The Black Sea fleet has also blockaded Ukraine’s ports since the start of the war, trapping vital grain exports, which are only now starting to move again under an agreement brokered by Turkey and the United Nations.
Another three ships left Ukraine on Wednesday, the infrastructure ministry said on its Facebook page.
“This morning, three ships with Ukrainian food products left the ports of Chornomorsk and Odesa... More than 33,000 tons of agricultural products are on board,” it said.

’WHERE SHOULD WE GO’
The war has caused millions to flee, killed thousands and deepened a geopolitical rift between the West and Russia, which says the aim of its operation is to demilitarise its neighbor and protect Russian-speaking communities.
Ukraine, which broke free of Moscow’s rule when the Soviet Union broke up in 1991, accuses Russia of waging an imperial-style war of conquest.
Pavlo Kyrylenko, the governor of the eastern Donetsk region, which has seen some of the fiercest fighting, said early on Wednesday that two civilians were killed and seven wounded in shelling by Russian forces in the past 24 hours.
The Ukrainian government has ordered mass evacuations in Donetsk, but for one couple on a small farm near the city of Kramatorsk leaving was not an option.
“Grandmother cannot be transported – she is almost 100 years old,” Nataliia Ataiantz, 47, said as she checked on the elderly woman. For her husband, Oleksandr, the idea of leaving was “scary.”
“Our parents are buried here. And this is our land too ... where should we go, to foreign country?” he said.


Germans spot ‘Russian forces’ in Mali after French exit

Germans spot ‘Russian forces’ in Mali after French exit
Updated 17 August 2022

Germans spot ‘Russian forces’ in Mali after French exit

Germans spot ‘Russian forces’ in Mali after French exit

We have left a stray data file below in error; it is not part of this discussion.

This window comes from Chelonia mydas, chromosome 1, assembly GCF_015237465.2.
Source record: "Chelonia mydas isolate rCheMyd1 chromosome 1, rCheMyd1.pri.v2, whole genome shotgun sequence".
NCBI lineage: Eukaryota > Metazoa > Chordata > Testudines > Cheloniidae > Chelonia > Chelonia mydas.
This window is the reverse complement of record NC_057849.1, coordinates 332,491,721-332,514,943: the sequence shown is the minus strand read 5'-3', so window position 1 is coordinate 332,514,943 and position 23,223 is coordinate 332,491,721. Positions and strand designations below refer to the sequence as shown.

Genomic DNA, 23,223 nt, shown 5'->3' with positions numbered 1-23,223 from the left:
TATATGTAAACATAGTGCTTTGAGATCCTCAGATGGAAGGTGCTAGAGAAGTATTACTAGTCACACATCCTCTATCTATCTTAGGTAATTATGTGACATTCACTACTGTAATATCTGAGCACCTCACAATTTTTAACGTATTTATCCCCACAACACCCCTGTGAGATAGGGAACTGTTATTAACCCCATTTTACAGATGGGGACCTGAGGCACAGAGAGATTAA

• German ambassador in Bamako has contacted Mali’s foreign minister about ‘the suspected presence of Russian uniformed forces in Gao’
  • France announced in February that it was withdrawing its troops from Mali after a breakdown in relations with the country’s ruling junta

BERLIN: German soldiers in Mali spotted several dozen suspected Russian security forces in the city of Gao just as the last French soldiers left the country, the German government said Wednesday.
The German ambassador in Bamako has contacted Mali’s foreign minister about “the suspected presence of Russian uniformed forces in Gao,” said a foreign ministry spokesman.
Gao is home to a contingent of German soldiers, not far from the former base occupied by the French.
A Russian presence in the city would be a development “that changes the mission environment,” the spokesman said, adding that the government was also discussing the matter with the United Nations.
France announced in February that it was withdrawing its troops from Mali after a breakdown in relations with the country’s ruling junta. That ended a near 10-year deployment against extremist groups that pose a growing threat in West Africa.
The arrival of Russian paramilitaries in the country on the invitation of the government was a key factor in France’s decision to pull its military forces out.
The last French soldiers left Mali on Monday.
Germany’s government was also aware of an aircraft being used by Malian armed forces that “could possibly be an aircraft that was handed over by Russia,” said a defense ministry spokeswoman.
“We have received information that about 20 to 30 persons who were not associated with the Malian armed forces were seen loading and unloading this aircraft in a hangar” on Monday, the spokeswoman said.
The government is “intensively investigating” these reports, which concern a “training and ground combat aircraft of the L-39 type,” she said.
Germany on Friday said it had stopped reconnaissance operations and helicopter transport flights in Mali until further notice after Bamako denied flyover rights to the UN peacekeeping mission in Mali, MINUSMA.
But MINUSMA resumed contingent rotations from Monday under new approval procedures.
MINUSMA — the United Nations Multidimensional Integrated Stabilization Mission in Mali — was launched in 2013 to help one of the world’s poorest countries cope with a bloody extremist campaign.
It is one of the UN’s biggest peacekeeping operations, with 17,609 troops, police, civilians and volunteers deployed as of April, according to the mission’s website.


First drought, now downpours as storms slam France, England

First drought, now downpours as storms slam France, England
Updated 17 August 2022

First drought, now downpours as storms slam France, England